Everything depends on the people. My father has been lucky to find a person like our current CEO Renzo Cotarella, who has developed the business together with him for the last decades and is a part of the family for us. My father, my sisters and I are members of the executive board and take the strategic decisions together with our CEO. Especially my father is still very present when it comes to decide about new products. Besides our roles in the executive board and our institutional tasks, my sisters and I are operatively responsible for different areas and work together with a team of both internal and external managers. The key is to find the right people who fit our corporate culture and our family values. To answer your question, so far we have made very good experiences with external management. One of the crucial issues for the next years will be to plan the succession of our CEO. We will have to evaluate if one of our children will be qualified for this challenging position or if it will be again an external person.
How do you regulate the succession?
Competence is more important than being a family member. Family members who want to have management roles must be fit and prepared for their task. A family member who aims to be CEO must fulfill the following conditions:
- A final study degree,
- worked successfully somewhere else,
- accepted as CEO from cousins, management and trustees.
The successors who are considered for management positions are being followed and evaluated for years before the family and trustees take a decision about their future position. One of our principles is that every family member gets financial benefits, but those working in the company get higher benefits.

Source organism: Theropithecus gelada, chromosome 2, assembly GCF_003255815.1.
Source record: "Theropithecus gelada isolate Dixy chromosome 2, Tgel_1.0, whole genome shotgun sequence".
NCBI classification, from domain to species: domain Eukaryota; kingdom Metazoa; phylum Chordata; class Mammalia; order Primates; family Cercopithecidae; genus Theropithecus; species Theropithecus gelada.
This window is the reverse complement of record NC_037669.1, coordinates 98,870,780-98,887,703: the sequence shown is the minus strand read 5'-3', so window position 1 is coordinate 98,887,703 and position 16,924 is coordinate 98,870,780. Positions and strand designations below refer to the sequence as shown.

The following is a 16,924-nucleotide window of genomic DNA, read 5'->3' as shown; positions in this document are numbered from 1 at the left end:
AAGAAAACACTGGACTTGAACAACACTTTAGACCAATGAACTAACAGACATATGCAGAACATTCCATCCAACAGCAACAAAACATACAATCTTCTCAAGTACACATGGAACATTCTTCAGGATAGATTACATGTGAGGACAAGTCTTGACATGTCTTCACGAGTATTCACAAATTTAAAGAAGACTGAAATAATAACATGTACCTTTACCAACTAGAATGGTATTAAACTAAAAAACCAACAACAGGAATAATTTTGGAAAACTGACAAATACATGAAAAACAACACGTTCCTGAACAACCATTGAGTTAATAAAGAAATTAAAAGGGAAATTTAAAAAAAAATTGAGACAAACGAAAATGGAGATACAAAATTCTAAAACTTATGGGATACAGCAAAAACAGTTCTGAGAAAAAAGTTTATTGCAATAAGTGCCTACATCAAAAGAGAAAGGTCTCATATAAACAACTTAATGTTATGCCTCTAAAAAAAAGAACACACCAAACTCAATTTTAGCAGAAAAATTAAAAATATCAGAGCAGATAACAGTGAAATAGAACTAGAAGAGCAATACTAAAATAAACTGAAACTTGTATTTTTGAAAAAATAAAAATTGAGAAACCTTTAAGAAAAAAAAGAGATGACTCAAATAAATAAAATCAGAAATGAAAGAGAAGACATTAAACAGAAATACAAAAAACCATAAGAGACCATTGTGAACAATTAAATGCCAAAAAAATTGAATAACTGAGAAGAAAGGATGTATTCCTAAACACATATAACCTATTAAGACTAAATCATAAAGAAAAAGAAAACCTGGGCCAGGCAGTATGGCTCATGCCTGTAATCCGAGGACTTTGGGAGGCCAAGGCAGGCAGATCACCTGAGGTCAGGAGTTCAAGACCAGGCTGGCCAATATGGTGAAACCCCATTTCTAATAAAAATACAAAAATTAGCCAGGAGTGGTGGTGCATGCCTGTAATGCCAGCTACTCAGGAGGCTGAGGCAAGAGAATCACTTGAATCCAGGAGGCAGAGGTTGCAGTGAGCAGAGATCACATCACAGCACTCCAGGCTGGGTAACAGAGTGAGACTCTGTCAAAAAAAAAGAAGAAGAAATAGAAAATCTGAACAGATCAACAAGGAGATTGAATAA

When a family business exists for generations it must face both a growing organizational structure and a growing family. This normally means that the ownership structure splinters between the different families and family tribes and their descendants. How do you manage your family in this matter? Has this ever been a potential conflict spot within the family?
For that purpose we created a trust which is technically the owner of the company. And so far it seems to work. We’ve had intense discussions about setting up the trust but in the end everyone of us was convinced that it is the best solution for the financial stability of the company and the harmony within the family. The Antinori trust is a technical solution to guarantee the long-term survival of the company, but the emotional possession of the company will always be ours.
To conclude, what are your tips and advice for other family businesses and entrepreneurial families who are aiming for longevity?
- Always have an external sparring partner you can turn to.
- Think first about the company, then about yourself.
- Be conscious about the privilege and fortune that you have because you were given something.
- Don’t put your ego in front.
- Share your thoughts and ideas within the family on a regular basis.
- Be passionate about what you do.
- Have a long-term vision.
- Know every detail of your company.